Why Don’t Dairy Queen’s Blizzards Fall Out of the Cup?

And why does Dairy Queen flip their Blizzards, anyway?

Ever since the first Dairy Queen opened, ice cream has always been part of their menu. You might be forgiven for thinking that the iconic Blizzard has been a staple since 1940 when the first store started in Joliet, Illinois, but the Blizzard didn’t actually make an appearance until 1985!

While we love all the flavors we’ve had over the years, we never got the answer to an important question: why does Dairy Queen flip their Blizzards? To get the answer, we took a quick trip to the past.

So, why does Dairy Queen flip their Blizzards?

The story supposedly starts with Samuel Temperato, the DQ franchise owner who came up with the idea for Blizzards, but it actually goes a little farther back than that. Temperato was actually inspired by the frozen treats sold by Ted Drewes, a local shop owner who termed them “concrete”. In 1959, Steve Gamber, then 14, would stop by Drewes’ Chippewa location for a sandwich and chocolate malt, asking Drewes to make it thicker and thicker each time.

According to Gamber, Drewes finally had enough and one day flipped the malt upside down to show its thickness, assuring his young customer that if it fell out, it was free. He then continued to use it to show customers his concoctions weren’t watered down. Temperato apparently also picked up this trick for the same reasons.

How does it stay in the cup?

Dairy Queen’s Blizzards can’t actually be classified as ice cream. With only 5% butterfat, it’s technically reduced-fat ice cream. It’s also soft serve, so compared to ice cream, it contains a lot more air (which is added to enhance the creaminess). While this increases the volume of the soft serve, it also decreases its overall weight. It’s also kept at a particular temperature (23°F, or -5°C) to ensure the flavor, consistency and texture are optimal. This temperature, along with constant agitation, is what keeps your DQ Blizzard pliable.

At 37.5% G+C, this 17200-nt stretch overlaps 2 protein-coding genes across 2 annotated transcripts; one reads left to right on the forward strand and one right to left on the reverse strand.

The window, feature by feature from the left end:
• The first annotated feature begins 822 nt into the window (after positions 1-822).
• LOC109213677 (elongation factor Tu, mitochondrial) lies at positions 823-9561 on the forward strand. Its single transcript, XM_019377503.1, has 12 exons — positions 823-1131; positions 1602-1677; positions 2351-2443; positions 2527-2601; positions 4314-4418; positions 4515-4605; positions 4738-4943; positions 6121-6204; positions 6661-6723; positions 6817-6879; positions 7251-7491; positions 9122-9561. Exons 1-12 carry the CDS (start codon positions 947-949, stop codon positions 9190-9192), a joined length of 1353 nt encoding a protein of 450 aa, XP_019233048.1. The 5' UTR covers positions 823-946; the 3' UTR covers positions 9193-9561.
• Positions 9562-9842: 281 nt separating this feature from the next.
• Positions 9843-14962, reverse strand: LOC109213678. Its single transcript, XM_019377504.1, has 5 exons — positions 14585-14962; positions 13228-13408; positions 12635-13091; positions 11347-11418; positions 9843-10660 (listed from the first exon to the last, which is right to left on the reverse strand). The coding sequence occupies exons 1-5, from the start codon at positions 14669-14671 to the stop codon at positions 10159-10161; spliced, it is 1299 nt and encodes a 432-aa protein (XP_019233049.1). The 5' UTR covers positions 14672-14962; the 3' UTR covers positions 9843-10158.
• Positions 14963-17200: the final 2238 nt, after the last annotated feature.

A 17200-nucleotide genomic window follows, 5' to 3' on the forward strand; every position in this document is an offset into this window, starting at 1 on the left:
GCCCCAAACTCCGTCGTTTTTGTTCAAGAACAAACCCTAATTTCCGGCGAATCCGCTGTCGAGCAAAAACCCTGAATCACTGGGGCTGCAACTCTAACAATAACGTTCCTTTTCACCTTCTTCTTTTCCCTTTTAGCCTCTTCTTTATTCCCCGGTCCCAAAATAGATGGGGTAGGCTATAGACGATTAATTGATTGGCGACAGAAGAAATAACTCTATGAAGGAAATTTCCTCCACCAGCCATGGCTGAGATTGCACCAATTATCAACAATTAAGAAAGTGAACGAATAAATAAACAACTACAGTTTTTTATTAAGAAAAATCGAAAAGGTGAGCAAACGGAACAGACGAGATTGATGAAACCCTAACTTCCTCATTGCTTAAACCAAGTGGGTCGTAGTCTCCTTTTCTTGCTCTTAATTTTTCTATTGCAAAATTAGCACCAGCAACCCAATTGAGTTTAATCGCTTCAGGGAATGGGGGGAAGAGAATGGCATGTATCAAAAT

Lastly, it’s all about the viscosity, aka that physics term that measures how pourable a substance is. Water, for example, has a low viscosity, while ketchup has a high viscosity. DQ’s Blizzards have a high viscosity because of emulsifiers (aka the things that keep the soft serve’s ingredients from separating), which hold on to the air blended into the soft serve. Plus, after adding all the brownies, candy and/or cheesecake pieces, even more air is added. The combination of all these things keeps a Blizzard in its cup—and keeps us marveling at DQ’s unique way of serving it. No magic here—just science!

What happens if DQ doesn’t serve a Blizzard upside down?

For about a month in 2015, DQ ran a promo that claimed if your Blizzard wasn’t served upside down, your next one was free. The promo did state that this only applied “at participating locations”, and some of those locations have taken on this policy permanently, or modified it to state that the Blizzard you ordered is free.

However, whether this promo is still in place is dependent entirely on the franchise owner, according to DQ’s website. So it’s always best to call up your local Dairy Queen to check, and if not, you might as well pick up a Blizzard anyway—they’re definitely worth the money!

Amrita Thakkar
Amrita is an Assistant Digital Editor at Taste of Home. As a writer and amateur photographer, she often ends up applying these skills to her one great love: food. She can usually be found researching global cuisines, at the farmers market, doing yoga, or looking up new places to travel to.